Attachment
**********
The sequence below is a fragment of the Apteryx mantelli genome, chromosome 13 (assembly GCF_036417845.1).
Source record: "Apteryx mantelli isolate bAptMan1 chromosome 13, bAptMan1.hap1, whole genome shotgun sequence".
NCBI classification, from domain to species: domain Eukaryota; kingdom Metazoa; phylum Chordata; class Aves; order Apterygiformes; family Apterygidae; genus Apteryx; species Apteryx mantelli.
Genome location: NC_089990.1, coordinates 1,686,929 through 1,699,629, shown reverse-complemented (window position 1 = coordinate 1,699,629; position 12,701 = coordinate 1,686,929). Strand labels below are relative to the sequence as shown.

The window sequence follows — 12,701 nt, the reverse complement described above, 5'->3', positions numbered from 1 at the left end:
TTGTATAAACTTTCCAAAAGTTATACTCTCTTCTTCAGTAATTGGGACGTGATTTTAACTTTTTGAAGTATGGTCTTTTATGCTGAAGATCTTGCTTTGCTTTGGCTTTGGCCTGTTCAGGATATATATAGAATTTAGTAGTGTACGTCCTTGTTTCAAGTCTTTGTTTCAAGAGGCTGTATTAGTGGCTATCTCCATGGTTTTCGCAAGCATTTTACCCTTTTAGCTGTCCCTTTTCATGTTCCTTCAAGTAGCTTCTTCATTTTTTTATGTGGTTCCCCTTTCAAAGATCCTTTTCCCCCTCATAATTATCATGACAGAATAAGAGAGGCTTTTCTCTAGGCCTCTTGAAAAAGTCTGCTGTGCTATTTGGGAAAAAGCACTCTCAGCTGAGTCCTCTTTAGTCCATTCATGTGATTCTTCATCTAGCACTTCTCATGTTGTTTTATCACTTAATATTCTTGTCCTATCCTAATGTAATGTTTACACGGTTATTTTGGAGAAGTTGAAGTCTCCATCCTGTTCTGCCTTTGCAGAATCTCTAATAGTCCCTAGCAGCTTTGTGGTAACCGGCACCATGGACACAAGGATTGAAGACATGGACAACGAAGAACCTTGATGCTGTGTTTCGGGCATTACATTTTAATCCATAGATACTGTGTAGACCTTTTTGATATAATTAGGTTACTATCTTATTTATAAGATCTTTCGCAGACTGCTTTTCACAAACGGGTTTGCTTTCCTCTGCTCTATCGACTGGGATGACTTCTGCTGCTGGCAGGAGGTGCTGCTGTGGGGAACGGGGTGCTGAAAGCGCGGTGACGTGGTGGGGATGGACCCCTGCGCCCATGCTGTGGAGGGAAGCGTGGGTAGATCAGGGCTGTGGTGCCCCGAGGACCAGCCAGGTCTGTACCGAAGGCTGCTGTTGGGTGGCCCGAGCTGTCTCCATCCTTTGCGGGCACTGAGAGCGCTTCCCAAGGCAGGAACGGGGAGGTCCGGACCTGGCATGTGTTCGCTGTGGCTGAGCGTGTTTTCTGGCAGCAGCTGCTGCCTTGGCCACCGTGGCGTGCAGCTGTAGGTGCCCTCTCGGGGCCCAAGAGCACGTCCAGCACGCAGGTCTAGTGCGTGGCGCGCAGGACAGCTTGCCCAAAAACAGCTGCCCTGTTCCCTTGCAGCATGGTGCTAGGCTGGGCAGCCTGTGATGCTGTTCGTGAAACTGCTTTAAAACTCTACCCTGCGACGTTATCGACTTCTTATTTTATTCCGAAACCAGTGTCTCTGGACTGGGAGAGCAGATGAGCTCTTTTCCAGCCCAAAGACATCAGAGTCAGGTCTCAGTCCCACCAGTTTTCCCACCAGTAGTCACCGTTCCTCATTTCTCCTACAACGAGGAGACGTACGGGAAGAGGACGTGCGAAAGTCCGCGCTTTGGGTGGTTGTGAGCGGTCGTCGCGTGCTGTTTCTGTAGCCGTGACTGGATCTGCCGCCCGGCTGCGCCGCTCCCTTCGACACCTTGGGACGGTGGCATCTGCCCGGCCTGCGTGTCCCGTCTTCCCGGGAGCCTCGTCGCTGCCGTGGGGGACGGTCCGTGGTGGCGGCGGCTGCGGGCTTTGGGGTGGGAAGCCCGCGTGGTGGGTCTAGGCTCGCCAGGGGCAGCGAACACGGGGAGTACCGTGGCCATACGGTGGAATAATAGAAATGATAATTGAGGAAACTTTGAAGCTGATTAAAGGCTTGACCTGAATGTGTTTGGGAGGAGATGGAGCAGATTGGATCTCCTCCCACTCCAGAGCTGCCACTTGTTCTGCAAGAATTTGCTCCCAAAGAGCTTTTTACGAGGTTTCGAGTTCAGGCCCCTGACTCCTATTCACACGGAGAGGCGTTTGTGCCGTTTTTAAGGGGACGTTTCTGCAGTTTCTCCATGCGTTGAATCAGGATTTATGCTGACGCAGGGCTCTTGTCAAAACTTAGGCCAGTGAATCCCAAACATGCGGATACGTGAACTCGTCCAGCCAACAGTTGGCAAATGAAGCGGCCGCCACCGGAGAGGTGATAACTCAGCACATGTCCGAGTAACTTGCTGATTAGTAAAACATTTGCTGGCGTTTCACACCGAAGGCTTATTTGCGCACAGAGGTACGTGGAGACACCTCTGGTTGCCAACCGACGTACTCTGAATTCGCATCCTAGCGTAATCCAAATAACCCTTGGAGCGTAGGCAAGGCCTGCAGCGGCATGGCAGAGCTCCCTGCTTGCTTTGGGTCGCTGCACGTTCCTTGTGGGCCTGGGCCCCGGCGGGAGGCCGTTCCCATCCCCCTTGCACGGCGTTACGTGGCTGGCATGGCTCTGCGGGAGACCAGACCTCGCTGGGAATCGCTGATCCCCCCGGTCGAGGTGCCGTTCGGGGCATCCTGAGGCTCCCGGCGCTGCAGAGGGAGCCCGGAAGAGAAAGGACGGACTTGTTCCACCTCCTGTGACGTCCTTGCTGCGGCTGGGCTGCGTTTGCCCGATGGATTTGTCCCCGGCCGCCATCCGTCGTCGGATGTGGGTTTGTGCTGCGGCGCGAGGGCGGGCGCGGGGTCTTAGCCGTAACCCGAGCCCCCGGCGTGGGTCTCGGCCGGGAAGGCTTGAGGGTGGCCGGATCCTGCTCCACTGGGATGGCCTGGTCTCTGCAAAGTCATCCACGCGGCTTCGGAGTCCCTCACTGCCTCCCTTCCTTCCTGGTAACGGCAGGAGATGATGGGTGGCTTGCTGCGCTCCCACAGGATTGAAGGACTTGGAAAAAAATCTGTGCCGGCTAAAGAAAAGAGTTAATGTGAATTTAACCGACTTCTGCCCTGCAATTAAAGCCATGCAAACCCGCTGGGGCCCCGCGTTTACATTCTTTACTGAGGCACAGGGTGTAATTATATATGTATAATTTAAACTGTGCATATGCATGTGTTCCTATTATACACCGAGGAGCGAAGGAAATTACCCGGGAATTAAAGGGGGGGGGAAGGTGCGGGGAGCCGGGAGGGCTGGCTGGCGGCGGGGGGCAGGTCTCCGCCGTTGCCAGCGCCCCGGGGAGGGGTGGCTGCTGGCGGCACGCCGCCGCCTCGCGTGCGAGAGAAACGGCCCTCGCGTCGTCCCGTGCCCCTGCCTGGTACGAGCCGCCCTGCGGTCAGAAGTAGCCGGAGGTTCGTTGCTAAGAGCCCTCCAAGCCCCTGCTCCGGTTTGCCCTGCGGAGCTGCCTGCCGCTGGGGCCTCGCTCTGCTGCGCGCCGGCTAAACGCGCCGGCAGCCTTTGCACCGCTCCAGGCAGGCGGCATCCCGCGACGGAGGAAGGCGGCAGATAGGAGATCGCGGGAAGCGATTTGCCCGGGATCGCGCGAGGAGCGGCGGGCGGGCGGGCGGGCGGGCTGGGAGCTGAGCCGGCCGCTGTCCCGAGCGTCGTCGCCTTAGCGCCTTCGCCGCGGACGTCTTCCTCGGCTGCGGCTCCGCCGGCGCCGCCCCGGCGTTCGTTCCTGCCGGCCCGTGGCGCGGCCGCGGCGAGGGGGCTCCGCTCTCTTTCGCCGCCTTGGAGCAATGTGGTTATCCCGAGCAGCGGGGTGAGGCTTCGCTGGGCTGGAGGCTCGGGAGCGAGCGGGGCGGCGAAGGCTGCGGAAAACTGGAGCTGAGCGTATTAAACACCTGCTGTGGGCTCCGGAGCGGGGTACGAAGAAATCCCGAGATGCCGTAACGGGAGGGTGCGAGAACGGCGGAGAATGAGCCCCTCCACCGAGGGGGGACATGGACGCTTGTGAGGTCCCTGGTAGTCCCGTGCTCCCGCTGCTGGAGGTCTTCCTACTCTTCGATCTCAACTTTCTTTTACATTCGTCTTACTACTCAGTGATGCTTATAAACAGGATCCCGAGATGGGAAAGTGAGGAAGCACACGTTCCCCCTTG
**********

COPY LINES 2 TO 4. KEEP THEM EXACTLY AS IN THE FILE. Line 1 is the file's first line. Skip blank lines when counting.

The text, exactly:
Source record: "Apteryx mantelli isolate bAptMan1 chromosome 13, bAptMan1.hap1, whole genome shotgun sequence".
NCBI classification, from domain to species: domain Eukaryota; kingdom Metazoa; phylum Chordata; class Aves; order Apterygiformes; family Apterygidae; genus Apteryx; species Apteryx mantelli.
Genome location: NC_089990.1, coordinates 1,686,929 through 1,699,629, shown reverse-complemented (window position 1 = coordinate 1,699,629; position 12,701 = coordinate 1,686,929). Strand labels below are relative to the sequence as shown.